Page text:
I had to smile when browsing through the small ads in a knitting mag today: one of the shops is called "Withit Witch". Is it me, or does that name sound incredibly 60s/70s-ish?
It reminds me of some of the names of local boutiques in the 70s. Bear in mind that I grew up in a sleepy market town (King's Lynn) on the edge of the Fens, so excitement was HUGE when boutiques (as opposed to Richards, Dorothy Perkins and Etam) opened. First came Emma's, which doesn't sound like a very novel name. But soon it was joined by a shop for men, called "Emma's Mate". I loved that, especially as the word "mate" carried slightly rude overtones (ooh, they're mating...").
This was quickly rivalled by "Man's World", memorable only for the truly hideous men they had in their cinema ad. Meanwhile, I saved up all my wages (25p/hour as Saturday girl in Cale's hairdresser) to spend either in Bayes Recordium or in Doves, which had wonderful smocks and dresses with leg-o-mutton sleeves and corduroy skirts, all printed with art nouveau-inspired florals, or medieval-looking beasties. Doves seems such a "love and peace" name, but actually came from the location of their other branch: Dove Street in Norwich.
But best of all was, "Esmeralda's Flopsies". I never did go in (perhaps put off by my mother's scathing comment: "who on earth wants to dress in a flopsy?") but, oh, what a name.
Sometimes I daydream about running my own retail business. The ideas always seem to be influenced by punning names. First (and we're talking 1982 here) came the idea for a mobile wholefood shop (which would tour the back lanes of rural Norfolk), to be called "Rosy Future": the promise of good health for all who purchased from it and my name--albeit spelt slightly differently--to satisfy my ego. Can you see the fatal flaw in this plan: just how many homes are there in rural Norfolk where the inhabitants are at home all day and don't have access to the wholefood shops or delicatessens of Diss/Sheringham/Burnham Market? (This last must be the second homes capital of the UK!) More recent ideas have included an upmarket fairtrade/organic/ethical brands gift/booze/fashion store to be called "Ethics Girls." Say it aloud, see if it doesn't remind you of an alleged tribe of white-sandal wearing permatanned women who dance around their handbags. The trouble is, I suspect that the name might repel the wealthier among the Cambridge undergrads, who would have been my target market.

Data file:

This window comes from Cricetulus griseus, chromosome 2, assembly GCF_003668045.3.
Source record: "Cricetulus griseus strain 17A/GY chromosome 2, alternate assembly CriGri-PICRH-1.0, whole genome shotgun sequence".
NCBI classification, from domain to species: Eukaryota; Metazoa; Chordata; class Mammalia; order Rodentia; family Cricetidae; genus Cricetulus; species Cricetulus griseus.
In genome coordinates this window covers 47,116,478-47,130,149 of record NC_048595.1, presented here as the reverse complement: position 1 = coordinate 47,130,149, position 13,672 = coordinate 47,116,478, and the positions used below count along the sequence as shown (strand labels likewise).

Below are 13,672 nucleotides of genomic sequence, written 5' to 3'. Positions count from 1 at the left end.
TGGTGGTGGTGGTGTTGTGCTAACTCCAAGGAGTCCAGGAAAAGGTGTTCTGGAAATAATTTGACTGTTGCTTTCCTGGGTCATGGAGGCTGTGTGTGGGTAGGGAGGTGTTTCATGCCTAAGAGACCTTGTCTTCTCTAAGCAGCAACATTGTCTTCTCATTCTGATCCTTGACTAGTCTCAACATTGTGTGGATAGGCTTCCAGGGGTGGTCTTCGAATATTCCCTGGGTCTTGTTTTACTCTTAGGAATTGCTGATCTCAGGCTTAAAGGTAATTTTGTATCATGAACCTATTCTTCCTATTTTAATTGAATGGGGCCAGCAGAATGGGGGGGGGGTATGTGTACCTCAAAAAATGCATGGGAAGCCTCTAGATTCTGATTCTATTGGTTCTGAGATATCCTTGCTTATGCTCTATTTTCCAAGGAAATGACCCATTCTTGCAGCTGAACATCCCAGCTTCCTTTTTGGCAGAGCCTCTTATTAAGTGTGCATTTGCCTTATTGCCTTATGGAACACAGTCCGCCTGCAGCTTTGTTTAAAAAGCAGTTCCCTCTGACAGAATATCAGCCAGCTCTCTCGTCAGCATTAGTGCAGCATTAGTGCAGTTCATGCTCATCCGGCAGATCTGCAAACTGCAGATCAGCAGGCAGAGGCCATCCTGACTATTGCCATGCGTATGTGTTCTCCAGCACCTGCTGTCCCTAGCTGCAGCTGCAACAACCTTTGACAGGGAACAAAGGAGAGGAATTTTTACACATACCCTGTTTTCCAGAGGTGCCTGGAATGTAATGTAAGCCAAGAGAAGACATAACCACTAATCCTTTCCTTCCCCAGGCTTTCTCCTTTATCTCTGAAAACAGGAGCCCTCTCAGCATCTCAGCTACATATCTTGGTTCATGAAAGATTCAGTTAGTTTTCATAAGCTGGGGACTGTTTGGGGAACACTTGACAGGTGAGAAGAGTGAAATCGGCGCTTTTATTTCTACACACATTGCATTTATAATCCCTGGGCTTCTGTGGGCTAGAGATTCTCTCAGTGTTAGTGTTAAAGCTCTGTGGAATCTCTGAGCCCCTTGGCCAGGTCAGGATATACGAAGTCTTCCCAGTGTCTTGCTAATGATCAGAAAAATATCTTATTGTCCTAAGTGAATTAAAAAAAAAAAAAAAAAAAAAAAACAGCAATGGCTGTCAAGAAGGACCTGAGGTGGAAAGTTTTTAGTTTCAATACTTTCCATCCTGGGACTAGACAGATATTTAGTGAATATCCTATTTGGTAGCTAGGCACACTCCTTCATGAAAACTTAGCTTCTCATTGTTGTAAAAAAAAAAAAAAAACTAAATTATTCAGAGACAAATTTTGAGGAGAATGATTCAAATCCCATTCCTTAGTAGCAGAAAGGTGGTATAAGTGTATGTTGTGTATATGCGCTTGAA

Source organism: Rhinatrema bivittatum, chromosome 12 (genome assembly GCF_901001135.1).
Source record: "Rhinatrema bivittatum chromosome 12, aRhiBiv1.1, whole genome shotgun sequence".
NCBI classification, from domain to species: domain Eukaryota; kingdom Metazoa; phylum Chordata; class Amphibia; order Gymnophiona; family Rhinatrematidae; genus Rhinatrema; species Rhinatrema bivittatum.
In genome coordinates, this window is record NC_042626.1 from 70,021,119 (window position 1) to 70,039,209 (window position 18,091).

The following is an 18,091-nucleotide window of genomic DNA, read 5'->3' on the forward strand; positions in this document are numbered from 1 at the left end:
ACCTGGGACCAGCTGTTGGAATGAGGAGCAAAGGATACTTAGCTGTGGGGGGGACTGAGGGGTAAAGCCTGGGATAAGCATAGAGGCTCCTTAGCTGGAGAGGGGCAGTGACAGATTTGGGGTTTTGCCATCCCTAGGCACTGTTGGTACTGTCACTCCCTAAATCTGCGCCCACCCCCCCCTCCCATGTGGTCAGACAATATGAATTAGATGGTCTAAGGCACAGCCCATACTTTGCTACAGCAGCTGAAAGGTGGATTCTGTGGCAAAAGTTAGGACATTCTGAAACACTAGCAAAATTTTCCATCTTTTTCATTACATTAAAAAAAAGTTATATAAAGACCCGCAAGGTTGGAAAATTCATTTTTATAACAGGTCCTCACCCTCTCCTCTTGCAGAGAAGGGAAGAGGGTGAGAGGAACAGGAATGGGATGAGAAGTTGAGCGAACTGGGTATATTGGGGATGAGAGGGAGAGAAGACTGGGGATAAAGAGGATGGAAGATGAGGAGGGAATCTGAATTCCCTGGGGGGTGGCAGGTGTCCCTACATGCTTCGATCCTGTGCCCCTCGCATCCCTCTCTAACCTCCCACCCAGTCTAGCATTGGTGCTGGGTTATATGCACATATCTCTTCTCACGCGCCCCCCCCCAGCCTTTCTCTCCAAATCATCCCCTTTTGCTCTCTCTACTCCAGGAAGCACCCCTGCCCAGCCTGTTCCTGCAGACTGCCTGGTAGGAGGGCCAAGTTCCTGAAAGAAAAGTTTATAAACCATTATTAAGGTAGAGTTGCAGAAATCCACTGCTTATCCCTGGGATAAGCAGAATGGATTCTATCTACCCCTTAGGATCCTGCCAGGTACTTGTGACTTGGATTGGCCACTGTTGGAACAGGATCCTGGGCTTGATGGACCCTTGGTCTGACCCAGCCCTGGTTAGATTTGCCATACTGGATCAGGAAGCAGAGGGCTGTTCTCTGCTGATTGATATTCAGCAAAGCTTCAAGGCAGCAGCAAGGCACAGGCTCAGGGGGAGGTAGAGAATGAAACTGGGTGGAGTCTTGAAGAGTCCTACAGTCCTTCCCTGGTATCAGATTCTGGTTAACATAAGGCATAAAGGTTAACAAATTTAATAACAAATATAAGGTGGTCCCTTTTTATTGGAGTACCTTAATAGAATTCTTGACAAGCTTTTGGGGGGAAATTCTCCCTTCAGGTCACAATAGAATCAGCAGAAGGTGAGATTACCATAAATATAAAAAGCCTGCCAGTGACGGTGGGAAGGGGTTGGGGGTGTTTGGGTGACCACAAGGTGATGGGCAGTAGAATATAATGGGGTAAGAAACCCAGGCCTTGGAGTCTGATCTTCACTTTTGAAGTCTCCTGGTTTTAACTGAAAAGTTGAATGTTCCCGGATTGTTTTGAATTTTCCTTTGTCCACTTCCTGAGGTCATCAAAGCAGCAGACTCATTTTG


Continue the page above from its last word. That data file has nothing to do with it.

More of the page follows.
But the sad truth is that retail space in Cambridge is incredibly expensive. The city that bred Andy's Records (motto: "purveyor of fine music at cheapo prices") is now in grave danger of becoming a clone town*. And with the imminent opening of The Grand Arcade--my idea of a nightmare: a roofed in expanse of wall-upon-wall of so-called "exclusive" brands ie retail chains with aggresive marketing, designer logos and big price labels, --I'm beginning to wonder how smaller, independant shops can survive unless they, too, target the luxury (more money than sense) market. (I'm not sure whether to laugh or cry at a quote on the arcade's website: "Grand Arcade is not just an exciting and modern addition to the Cambridge retail offer, but fundamentally transforms and reinvigorates it.")
So, for now at least, I'm delighting in the punning name of our local yarn shop ("Sew Creative" is, well, so creative!) and I'm longing for the innovative and innocent days of Esmeralda's Flopsies!
*King's Lynn has turned into a bargain-hunters paradise, surely there are more pound stores per square kilometer than anywhere else in the world?)
ps I have a plethora of FOs (albeit mainly crocheted twirly scarves) that I must photgraph...